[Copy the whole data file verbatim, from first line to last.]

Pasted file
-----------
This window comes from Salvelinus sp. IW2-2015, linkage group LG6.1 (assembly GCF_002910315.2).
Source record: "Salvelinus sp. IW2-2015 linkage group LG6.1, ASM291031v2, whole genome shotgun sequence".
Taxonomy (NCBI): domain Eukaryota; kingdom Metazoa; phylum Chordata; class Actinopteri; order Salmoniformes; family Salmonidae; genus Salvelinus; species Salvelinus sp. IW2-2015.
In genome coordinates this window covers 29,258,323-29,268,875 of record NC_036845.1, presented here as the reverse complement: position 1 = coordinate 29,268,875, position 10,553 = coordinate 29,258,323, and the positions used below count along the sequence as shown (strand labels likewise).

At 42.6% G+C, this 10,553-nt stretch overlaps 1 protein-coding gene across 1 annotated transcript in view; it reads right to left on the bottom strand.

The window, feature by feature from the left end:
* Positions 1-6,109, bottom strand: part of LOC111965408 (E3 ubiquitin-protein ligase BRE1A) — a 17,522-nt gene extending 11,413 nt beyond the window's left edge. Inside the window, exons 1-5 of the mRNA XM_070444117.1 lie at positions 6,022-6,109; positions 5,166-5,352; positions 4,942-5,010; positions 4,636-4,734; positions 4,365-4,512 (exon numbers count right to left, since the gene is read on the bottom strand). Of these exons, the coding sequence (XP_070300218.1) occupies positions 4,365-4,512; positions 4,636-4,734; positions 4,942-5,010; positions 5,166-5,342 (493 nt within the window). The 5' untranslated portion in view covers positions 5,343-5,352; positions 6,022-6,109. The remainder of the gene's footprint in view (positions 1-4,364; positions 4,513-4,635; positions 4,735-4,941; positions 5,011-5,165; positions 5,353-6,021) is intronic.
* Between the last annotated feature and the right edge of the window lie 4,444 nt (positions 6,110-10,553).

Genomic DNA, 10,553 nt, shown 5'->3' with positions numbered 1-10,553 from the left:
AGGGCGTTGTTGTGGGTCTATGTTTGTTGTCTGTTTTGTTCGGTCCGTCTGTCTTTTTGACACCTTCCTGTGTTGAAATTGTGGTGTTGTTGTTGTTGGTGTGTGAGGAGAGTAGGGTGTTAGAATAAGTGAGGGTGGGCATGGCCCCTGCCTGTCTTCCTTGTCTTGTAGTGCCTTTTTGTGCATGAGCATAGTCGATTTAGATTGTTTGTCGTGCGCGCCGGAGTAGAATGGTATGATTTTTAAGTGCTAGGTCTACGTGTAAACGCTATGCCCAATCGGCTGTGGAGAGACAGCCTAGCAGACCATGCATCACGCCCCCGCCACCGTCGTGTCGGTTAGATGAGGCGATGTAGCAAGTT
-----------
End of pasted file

This window comes from Salvelinus sp. IW2-2015, linkage group LG6.1 (assembly GCF_002910315.2).
Source record: "Salvelinus sp. IW2-2015 linkage group LG6.1, ASM291031v2, whole genome shotgun sequence".
Taxonomy (NCBI): domain Eukaryota; kingdom Metazoa; phylum Chordata; class Actinopteri; order Salmoniformes; family Salmonidae; genus Salvelinus; species Salvelinus sp. IW2-2015.
In genome coordinates this window covers 29,258,323-29,268,875 of record NC_036845.1, presented here as the reverse complement: position 1 = coordinate 29,268,875, position 10,553 = coordinate 29,258,323, and the positions used below count along the sequence as shown (strand labels likewise).

At 42.6% G+C, this 10,553-nt stretch overlaps 1 protein-coding gene across 1 annotated transcript in view; it reads right to left on the bottom strand.

The window, feature by feature from the left end:
* Positions 1-6,109, bottom strand: part of LOC111965408 (E3 ubiquitin-protein ligase BRE1A) — a 17,522-nt gene extending 11,413 nt beyond the window's left edge. Inside the window, exons 1-5 of the mRNA XM_070444117.1 lie at positions 6,022-6,109; positions 5,166-5,352; positions 4,942-5,010; positions 4,636-4,734; positions 4,365-4,512 (exon numbers count right to left, since the gene is read on the bottom strand). Of these exons, the coding sequence (XP_070300218.1) occupies positions 4,365-4,512; positions 4,636-4,734; positions 4,942-5,010; positions 5,166-5,342 (493 nt within the window). The 5' untranslated portion in view covers positions 5,343-5,352; positions 6,022-6,109. The remainder of the gene's footprint in view (positions 1-4,364; positions 4,513-4,635; positions 4,735-4,941; positions 5,011-5,165; positions 5,353-6,021) is intronic.
* Between the last annotated feature and the right edge of the window lie 4,444 nt (positions 6,110-10,553).

Genomic DNA, 10,553 nt, shown 5'->3' with positions numbered 1-10,553 from the left:
AGGGCGTTGTTGTGGGTCTATGTTTGTTGTCTGTTTTGTTCGGTCCGTCTGTCTTTTTGACACCTTCCTGTGTTGAAATTGTGGTGTTGTTGTTGTTGGTGTGTGAGGAGAGTAGGGTGTTAGAATAAGTGAGGGTGGGCATGGCCCCTGCCTGTCTTCCTTGTCTTGTAGTGCCTTTTTGTGCATGAGCATAGTCGATTTAGATTGTTTGTCGTGCGCGCCGGAGTAGAATGGTATGATTTTTAAGTGCTAGGTCTACGTGTAAACGCTATGCCCAATCGGCTGTGGAGAGACAGCCTAGCAGACCATGCATCACGCCCCCGCCACCGTCGTGTCGGTTAGATGAGGCGATGTAGCAAGTT